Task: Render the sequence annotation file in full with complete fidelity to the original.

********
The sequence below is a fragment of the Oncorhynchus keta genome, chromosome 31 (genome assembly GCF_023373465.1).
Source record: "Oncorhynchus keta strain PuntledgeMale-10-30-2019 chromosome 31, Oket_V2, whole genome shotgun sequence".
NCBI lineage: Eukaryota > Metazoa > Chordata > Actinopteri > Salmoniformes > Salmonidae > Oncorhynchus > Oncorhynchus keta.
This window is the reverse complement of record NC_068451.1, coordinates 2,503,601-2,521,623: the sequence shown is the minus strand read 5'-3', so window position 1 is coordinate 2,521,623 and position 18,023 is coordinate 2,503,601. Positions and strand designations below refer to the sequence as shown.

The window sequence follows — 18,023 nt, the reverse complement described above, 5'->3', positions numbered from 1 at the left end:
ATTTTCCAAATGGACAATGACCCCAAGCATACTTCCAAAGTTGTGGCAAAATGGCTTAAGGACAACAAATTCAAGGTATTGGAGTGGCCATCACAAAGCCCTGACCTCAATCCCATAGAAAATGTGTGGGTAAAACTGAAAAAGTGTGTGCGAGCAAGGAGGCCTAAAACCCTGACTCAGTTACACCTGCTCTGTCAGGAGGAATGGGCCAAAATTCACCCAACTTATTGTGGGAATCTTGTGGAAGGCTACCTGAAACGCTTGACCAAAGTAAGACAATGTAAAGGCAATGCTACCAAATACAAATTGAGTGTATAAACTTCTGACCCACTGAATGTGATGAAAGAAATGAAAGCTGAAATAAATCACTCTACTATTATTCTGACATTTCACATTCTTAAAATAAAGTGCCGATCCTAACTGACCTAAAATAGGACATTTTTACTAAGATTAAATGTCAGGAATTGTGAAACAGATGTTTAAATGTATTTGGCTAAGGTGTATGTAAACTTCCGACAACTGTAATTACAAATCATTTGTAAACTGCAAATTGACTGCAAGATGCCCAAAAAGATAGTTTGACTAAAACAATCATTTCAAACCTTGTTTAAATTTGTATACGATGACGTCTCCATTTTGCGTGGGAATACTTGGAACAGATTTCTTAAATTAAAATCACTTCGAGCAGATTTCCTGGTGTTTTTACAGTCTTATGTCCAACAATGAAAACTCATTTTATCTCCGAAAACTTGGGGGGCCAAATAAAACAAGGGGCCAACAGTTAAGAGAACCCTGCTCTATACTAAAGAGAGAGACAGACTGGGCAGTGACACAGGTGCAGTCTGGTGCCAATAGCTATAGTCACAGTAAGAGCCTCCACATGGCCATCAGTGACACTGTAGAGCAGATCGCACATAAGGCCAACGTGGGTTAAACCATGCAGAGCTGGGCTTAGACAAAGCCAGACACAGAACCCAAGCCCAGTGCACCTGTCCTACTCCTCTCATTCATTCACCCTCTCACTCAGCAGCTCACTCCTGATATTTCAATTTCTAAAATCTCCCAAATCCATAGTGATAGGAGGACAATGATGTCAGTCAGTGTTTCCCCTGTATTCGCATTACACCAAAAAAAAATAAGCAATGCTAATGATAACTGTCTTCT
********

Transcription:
The sequence below is a fragment of the Oncorhynchus keta genome, chromosome 31 (genome assembly GCF_023373465.1).
Source record: "Oncorhynchus keta strain PuntledgeMale-10-30-2019 chromosome 31, Oket_V2, whole genome shotgun sequence".
NCBI lineage: Eukaryota > Metazoa > Chordata > Actinopteri > Salmoniformes > Salmonidae > Oncorhynchus > Oncorhynchus keta.
This window is the reverse complement of record NC_068451.1, coordinates 2,503,601-2,521,623: the sequence shown is the minus strand read 5'-3', so window position 1 is coordinate 2,521,623 and position 18,023 is coordinate 2,503,601. Positions and strand designations below refer to the sequence as shown.

The window sequence follows — 18,023 nt, the reverse complement described above, 5'->3', positions numbered from 1 at the left end:
ATTTTCCAAATGGACAATGACCCCAAGCATACTTCCAAAGTTGTGGCAAAATGGCTTAAGGACAACAAATTCAAGGTATTGGAGTGGCCATCACAAAGCCCTGACCTCAATCCCATAGAAAATGTGTGGGTAAAACTGAAAAAGTGTGTGCGAGCAAGGAGGCCTAAAACCCTGACTCAGTTACACCTGCTCTGTCAGGAGGAATGGGCCAAAATTCACCCAACTTATTGTGGGAATCTTGTGGAAGGCTACCTGAAACGCTTGACCAAAGTAAGACAATGTAAAGGCAATGCTACCAAATACAAATTGAGTGTATAAACTTCTGACCCACTGAATGTGATGAAAGAAATGAAAGCTGAAATAAATCACTCTACTATTATTCTGACATTTCACATTCTTAAAATAAAGTGCCGATCCTAACTGACCTAAAATAGGACATTTTTACTAAGATTAAATGTCAGGAATTGTGAAACAGATGTTTAAATGTATTTGGCTAAGGTGTATGTAAACTTCCGACAACTGTAATTACAAATCATTTGTAAACTGCAAATTGACTGCAAGATGCCCAAAAAGATAGTTTGACTAAAACAATCATTTCAAACCTTGTTTAAATTTGTATACGATGACGTCTCCATTTTGCGTGGGAATACTTGGAACAGATTTCTTAAATTAAAATCACTTCGAGCAGATTTCCTGGTGTTTTTACAGTCTTATGTCCAACAATGAAAACTCATTTTATCTCCGAAAACTTGGGGGGCCAAATAAAACAAGGGGCCAACAGTTAAGAGAACCCTGCTCTATACTAAAGAGAGAGACAGACTGGGCAGTGACACAGGTGCAGTCTGGTGCCAATAGCTATAGTCACAGTAAGAGCCTCCACATGGCCATCAGTGACACTGTAGAGCAGATCGCACATAAGGCCAACGTGGGTTAAACCATGCAGAGCTGGGCTTAGACAAAGCCAGACACAGAACCCAAGCCCAGTGCACCTGTCCTACTCCTCTCATTCATTCACCCTCTCACTCAGCAGCTCACTCCTGATATTTCAATTTCTAAAATCTCCCAAATCCATAGTGATAGGAGGACAATGATGTCAGTCAGTGTTTCCCCTGTATTCGCATTACACCAAAAAAAAATAAGCAATGCTAATGATAACTGTCTTCT